she said. “The Norcross Co-Op is the largest recipient of the funding,” Gerstein said. “Even though there is a need all over Gwinnett, they have the most need.” Gwinnett groups interested in receiving grant funding to participate in the program must submit copies of their organization’s 501(c)(3), their most recent annual audit, their most recent income and expense report and a list of the people on their board of directors with their typed application.

The application should be sent to the Federal Emergency Food and Shelter Program, C/O Gwinnett Coalition for Health and Human Services, Ellen Gerstein, Gwinnett Local Board Co-Chair, 750 S. Perry St., Suite 312, Lawrenceville, GA 30046. The coalition must receive applications by 4 p.m. on March 15. Any questions must be directed to Gerstein by calling 678376-7887 or by sending a message to ellen@gwinnettcoalition.org.

Stolen car recovered from lake BY CAILIN O’BRIEN

Pinckneyville Middle sixthgrader Matthew Follmer stacks cups during the Junior Olympics in Houston in July. (Special Photo)

Gwinnett County police were at the scene, Cpl. Deon Washington confirmed, but he said the Dive teams reportedly investigation is being led recovered a stolen car from by DeKalb County. Norris Lake near Snellville “They’re checking to on Wednesday evening. see if there’s a vehicle in According to multiple the lake, but there’s no news reports, the car was a information as to how long 2013 Chrysler 300 report- the vehicle has been there,” ed stolen in 2015. said DeKalb police spokes-

cailin.obrien @gwinnettdailypost.com

woman Sheira Campbell Wednesday evening. DeKalb County Fire and Rescue tweeted they were preparing to make entry into the lake at about 4:30 p.m. Gwinnett firefighter Capt. Tommy Rutledge said his emergency units weren’t involved in the search.

Gwinnett schools gear up to State cheers, conservationists host sport stacking regional jeer over water wars decision BY KEITH FARNER

designed to allow for faster keith.farner times. Participants of sport @gwinnettdailypost.com stacking stack cups in pre-determined sequences, Sport stacking is by aligning the inside left building momentum in lateral adjunct of each cup Gwinnett, most notably with that of the next. at Peachtree Elementary, Sequences are usually where a club has grown pyramids of three, six or steadily in the last decade. 10 cups. Players compete Teacher Michael Senf against the clock or another has led the effort, which player. began with seven students Two students, sixthat Peachtree Elementary grader Matthew Follmer of and now has 20 students. Pinckneyville and fourthThere’s also a new club at grader Nicholas Follmer Pinckneyville Middle. of Peachtree, have made On Saturday, Peachtree Team USA for sport stackElementary is set to host ing. the second annual sport “They have such an instacking competition, terest and love for the sport also known as the World and their dedication, focus Sport Stacking Association and hard work throughout HOTlanta Regional Sport the years has led to their Championship, at 9:30 a.m. success,” Senf said. at Summerour Middle. This is the second Sport stacking is an indi- straight year Peachtree vidual and team sport that has hosted the tournament involves stacking plastic which will feature children, cups in specific sequences youth, and adult competiin as little time as possible. tors from U.S. and internaThe cups are specially tional clubs. World record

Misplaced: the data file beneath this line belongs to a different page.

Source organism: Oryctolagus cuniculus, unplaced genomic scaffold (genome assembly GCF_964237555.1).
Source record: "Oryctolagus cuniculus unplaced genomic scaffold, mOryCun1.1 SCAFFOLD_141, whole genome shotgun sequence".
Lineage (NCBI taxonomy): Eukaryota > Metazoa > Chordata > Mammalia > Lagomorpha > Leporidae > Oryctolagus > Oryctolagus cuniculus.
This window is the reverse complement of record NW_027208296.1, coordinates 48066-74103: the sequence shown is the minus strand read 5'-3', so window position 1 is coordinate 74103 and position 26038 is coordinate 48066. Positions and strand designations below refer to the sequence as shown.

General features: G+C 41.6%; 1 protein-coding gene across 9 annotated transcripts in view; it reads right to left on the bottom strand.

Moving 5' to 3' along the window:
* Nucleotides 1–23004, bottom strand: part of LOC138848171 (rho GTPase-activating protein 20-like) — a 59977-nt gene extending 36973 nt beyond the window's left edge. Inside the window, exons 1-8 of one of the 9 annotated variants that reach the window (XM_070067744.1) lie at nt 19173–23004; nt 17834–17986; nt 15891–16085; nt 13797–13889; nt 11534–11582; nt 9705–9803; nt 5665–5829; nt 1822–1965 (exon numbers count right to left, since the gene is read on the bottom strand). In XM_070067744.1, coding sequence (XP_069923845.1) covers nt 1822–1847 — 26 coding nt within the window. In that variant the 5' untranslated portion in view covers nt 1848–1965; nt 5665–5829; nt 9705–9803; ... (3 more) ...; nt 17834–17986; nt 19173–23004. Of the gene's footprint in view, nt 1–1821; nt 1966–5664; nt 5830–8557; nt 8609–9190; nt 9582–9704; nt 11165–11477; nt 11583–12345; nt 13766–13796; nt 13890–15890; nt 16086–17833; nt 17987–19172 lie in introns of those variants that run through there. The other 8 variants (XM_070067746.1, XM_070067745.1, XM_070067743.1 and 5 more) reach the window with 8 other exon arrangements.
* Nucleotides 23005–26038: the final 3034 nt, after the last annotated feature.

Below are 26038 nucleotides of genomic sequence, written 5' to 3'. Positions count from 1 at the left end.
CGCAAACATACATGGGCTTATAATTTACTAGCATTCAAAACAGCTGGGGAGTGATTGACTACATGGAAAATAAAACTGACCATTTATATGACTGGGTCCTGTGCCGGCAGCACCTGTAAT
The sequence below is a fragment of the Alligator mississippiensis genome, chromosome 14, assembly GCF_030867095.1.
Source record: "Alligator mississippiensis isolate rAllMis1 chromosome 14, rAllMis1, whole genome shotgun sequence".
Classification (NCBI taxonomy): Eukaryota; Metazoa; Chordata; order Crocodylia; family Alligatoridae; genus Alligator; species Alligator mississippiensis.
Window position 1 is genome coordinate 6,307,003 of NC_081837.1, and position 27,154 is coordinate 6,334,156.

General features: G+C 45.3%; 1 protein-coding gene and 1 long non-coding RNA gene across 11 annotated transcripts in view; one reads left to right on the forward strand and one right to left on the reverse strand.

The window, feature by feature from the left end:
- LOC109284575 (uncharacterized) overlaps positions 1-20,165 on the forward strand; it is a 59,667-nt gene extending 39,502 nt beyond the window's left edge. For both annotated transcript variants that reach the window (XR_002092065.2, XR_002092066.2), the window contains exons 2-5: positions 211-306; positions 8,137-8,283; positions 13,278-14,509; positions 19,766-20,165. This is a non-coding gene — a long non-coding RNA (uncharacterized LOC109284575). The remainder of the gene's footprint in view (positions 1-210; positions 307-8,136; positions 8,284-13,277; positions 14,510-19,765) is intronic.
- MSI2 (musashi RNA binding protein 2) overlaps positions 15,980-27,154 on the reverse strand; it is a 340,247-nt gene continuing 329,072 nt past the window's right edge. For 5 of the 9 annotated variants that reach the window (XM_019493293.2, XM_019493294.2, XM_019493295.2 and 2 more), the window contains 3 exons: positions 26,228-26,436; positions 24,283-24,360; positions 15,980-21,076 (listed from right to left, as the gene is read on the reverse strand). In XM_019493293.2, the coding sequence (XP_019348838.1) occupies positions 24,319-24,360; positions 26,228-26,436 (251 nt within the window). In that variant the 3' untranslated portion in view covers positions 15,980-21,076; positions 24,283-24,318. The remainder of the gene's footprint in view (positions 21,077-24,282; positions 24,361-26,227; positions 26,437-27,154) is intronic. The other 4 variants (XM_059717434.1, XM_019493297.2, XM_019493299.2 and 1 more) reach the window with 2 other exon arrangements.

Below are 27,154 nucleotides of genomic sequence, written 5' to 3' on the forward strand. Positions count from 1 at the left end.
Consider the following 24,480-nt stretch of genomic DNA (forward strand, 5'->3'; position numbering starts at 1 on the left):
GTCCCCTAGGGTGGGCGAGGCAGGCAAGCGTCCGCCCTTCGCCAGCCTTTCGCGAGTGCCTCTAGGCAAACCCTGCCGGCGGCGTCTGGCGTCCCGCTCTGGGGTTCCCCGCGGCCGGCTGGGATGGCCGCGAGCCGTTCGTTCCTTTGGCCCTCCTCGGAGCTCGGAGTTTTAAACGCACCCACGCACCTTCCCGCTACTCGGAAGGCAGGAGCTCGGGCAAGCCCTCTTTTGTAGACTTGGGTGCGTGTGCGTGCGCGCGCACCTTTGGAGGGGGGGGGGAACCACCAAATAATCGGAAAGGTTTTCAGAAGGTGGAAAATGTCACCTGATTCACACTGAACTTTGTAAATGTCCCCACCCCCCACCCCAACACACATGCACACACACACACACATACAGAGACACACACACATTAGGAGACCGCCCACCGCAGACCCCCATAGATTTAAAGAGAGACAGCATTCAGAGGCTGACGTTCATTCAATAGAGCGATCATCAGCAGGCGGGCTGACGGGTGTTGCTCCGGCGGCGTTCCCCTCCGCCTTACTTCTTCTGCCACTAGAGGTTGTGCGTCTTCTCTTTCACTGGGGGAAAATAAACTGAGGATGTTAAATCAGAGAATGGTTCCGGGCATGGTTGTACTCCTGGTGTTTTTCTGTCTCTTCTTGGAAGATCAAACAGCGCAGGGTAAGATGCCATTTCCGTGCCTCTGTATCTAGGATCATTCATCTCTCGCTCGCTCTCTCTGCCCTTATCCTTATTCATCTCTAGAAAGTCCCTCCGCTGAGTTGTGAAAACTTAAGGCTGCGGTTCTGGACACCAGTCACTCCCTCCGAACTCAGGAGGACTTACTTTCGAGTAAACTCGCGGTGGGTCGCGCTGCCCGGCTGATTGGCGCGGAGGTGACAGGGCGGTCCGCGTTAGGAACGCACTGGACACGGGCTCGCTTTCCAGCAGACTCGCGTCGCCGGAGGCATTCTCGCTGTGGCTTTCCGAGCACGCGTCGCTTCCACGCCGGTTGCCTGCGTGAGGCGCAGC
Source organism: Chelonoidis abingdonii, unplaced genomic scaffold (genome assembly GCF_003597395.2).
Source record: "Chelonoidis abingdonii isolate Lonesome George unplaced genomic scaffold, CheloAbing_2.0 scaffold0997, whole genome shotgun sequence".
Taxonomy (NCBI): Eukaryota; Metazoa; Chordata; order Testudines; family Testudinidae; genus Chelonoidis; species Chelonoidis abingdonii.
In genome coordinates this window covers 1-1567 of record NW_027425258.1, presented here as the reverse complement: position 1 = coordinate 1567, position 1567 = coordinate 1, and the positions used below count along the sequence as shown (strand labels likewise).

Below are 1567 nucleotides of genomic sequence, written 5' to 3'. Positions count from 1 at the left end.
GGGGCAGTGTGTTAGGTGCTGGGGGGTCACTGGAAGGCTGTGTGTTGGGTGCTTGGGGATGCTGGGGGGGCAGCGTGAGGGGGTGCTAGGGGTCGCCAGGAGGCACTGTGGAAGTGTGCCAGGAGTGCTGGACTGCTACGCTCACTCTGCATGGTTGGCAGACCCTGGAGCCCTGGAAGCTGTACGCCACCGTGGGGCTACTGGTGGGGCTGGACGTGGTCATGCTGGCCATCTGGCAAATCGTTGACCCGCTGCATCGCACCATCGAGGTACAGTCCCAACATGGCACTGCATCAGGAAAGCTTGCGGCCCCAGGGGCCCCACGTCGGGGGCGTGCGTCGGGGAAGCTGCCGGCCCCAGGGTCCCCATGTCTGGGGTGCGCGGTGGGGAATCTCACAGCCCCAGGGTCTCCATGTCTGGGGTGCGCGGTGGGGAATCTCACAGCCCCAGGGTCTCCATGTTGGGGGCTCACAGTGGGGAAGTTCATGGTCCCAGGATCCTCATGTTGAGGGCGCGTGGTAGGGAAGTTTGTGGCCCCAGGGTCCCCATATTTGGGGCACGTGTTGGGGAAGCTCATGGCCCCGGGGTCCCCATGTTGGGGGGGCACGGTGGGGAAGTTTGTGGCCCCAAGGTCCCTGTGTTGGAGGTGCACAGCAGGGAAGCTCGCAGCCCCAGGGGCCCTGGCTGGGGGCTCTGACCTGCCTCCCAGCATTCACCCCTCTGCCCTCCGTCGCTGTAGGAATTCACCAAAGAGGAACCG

holders will be present alongside beginners and masters level stackers. Sport stacking helps students develop bilateral proficiency and equal performance on both sides of the body. By increasing bilateral proficiency, a student develops a greater percentage of the right side of the brain, which houses awareness, focus, creativity and rhythm. Stacking helps train the brain for sports and other activities where the use of both hands is important, such as playing a musical instrument or using the computer. Sequencing and patterning are also elements of sport stacking, which can help with reading and math skills. This tournament is a WSSA 2017 AAU Junior Olympic Games qualifier. The sport will be one of 19 that will draw more than 15,000 total athletes.

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State officials are celebrating a win in the ongoing water wars with Florida after a special master appointed to review the case sided with Georgia’s argument in the case. The special master’s decision, which is a recommendation to the U.S. Supreme Court, has significant local importance because it affects access to water in Lake Lanier among other issues. Florida has asserted that Georgia’s growing water consumption — as the population grows — threatens economic interests along the Apalachicola River in northern Florida. “We are incredibly pleased with the special master’s recommendation to the Supreme Court of the U.S.” Gov. Nathan Deal said in a statement. “Georgia remains committed to the conservation efforts that make us amicable stewards of our water. We are encouraged Nathan Deal by this outcome which puts us closer to finding a resolution to a decades-long dispute over the use and management of the waters of the basin.” For officials at the conservationist group Americans Rivers, however, the decision by attorney Ralph Lancaster is more of a cause for concern. The group named the ApalachicolaChattahoochee-Flint River Basin, which includes Lake Lanier and the Chattahoochee River, as the most endangered river in America last year in part because of upstream consumption of water. The group said there is some good news to be found